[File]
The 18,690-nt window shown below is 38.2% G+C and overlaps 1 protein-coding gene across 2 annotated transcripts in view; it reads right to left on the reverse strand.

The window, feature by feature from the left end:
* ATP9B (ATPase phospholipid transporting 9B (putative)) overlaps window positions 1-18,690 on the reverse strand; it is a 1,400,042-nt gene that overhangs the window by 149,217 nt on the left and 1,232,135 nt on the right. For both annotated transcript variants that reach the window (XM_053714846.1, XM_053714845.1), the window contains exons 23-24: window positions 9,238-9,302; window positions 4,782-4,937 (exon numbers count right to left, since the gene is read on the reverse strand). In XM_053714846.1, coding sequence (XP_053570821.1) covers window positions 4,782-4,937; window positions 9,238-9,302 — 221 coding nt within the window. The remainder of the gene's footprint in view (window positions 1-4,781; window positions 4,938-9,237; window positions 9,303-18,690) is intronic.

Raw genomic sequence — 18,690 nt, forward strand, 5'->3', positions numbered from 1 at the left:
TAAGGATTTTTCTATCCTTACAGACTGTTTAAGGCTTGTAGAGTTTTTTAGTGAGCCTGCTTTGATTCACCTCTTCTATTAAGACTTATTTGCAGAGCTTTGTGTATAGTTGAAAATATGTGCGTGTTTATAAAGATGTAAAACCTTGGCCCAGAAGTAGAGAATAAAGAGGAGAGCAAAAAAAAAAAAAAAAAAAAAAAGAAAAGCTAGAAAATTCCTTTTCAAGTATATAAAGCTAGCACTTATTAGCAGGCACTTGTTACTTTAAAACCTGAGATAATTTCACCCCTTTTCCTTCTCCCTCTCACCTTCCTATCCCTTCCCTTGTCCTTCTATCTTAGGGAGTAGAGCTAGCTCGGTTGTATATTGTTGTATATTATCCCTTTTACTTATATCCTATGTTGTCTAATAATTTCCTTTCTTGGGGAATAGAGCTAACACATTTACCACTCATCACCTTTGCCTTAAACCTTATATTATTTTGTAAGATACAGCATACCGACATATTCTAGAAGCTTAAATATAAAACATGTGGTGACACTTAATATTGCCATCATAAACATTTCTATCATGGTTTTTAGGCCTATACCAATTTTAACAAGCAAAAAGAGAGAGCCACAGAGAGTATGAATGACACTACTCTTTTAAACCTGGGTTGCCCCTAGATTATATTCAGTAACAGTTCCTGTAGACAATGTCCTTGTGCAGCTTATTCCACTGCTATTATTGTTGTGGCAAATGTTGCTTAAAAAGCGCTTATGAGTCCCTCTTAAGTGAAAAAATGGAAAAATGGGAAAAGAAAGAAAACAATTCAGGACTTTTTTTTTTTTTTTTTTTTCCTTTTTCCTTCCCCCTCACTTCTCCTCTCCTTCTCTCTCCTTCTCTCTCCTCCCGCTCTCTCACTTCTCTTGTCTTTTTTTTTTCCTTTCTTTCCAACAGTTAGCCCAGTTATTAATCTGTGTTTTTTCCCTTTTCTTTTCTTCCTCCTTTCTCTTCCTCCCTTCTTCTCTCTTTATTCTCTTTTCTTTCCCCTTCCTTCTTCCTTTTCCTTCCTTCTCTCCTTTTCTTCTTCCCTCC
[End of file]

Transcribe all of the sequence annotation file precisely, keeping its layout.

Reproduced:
The 18,690-nt window shown below is 38.2% G+C and overlaps 1 protein-coding gene across 2 annotated transcripts in view; it reads right to left on the reverse strand.

The window, feature by feature from the left end:
* ATP9B (ATPase phospholipid transporting 9B (putative)) overlaps window positions 1-18,690 on the reverse strand; it is a 1,400,042-nt gene that overhangs the window by 149,217 nt on the left and 1,232,135 nt on the right. For both annotated transcript variants that reach the window (XM_053714846.1, XM_053714845.1), the window contains exons 23-24: window positions 9,238-9,302; window positions 4,782-4,937 (exon numbers count right to left, since the gene is read on the reverse strand). In XM_053714846.1, coding sequence (XP_053570821.1) covers window positions 4,782-4,937; window positions 9,238-9,302 — 221 coding nt within the window. The remainder of the gene's footprint in view (window positions 1-4,781; window positions 4,938-9,237; window positions 9,303-18,690) is intronic.

Raw genomic sequence — 18,690 nt, forward strand, 5'->3', positions numbered from 1 at the left:
TAAGGATTTTTCTATCCTTACAGACTGTTTAAGGCTTGTAGAGTTTTTTAGTGAGCCTGCTTTGATTCACCTCTTCTATTAAGACTTATTTGCAGAGCTTTGTGTATAGTTGAAAATATGTGCGTGTTTATAAAGATGTAAAACCTTGGCCCAGAAGTAGAGAATAAAGAGGAGAGCAAAAAAAAAAAAAAAAAAAAAAAGAAAAGCTAGAAAATTCCTTTTCAAGTATATAAAGCTAGCACTTATTAGCAGGCACTTGTTACTTTAAAACCTGAGATAATTTCACCCCTTTTCCTTCTCCCTCTCACCTTCCTATCCCTTCCCTTGTCCTTCTATCTTAGGGAGTAGAGCTAGCTCGGTTGTATATTGTTGTATATTATCCCTTTTACTTATATCCTATGTTGTCTAATAATTTCCTTTCTTGGGGAATAGAGCTAACACATTTACCACTCATCACCTTTGCCTTAAACCTTATATTATTTTGTAAGATACAGCATACCGACATATTCTAGAAGCTTAAATATAAAACATGTGGTGACACTTAATATTGCCATCATAAACATTTCTATCATGGTTTTTAGGCCTATACCAATTTTAACAAGCAAAAAGAGAGAGCCACAGAGAGTATGAATGACACTACTCTTTTAAACCTGGGTTGCCCCTAGATTATATTCAGTAACAGTTCCTGTAGACAATGTCCTTGTGCAGCTTATTCCACTGCTATTATTGTTGTGGCAAATGTTGCTTAAAAAGCGCTTATGAGTCCCTCTTAAGTGAAAAAATGGAAAAATGGGAAAAGAAAGAAAACAATTCAGGACTTTTTTTTTTTTTTTTTTTTCCTTTTTCCTTCCCCCTCACTTCTCCTCTCCTTCTCTCTCCTTCTCTCTCCTCCCGCTCTCTCACTTCTCTTGTCTTTTTTTTTTCCTTTCTTTCCAACAGTTAGCCCAGTTATTAATCTGTGTTTTTTCCCTTTTCTTTTCTTCCTCCTTTCTCTTCCTCCCTTCTTCTCTCTTTATTCTCTTTTCTTTCCCCTTCCTTCTTCCTTTTCCTTCCTTCTCTCCTTTTCTTCTTCCCTCC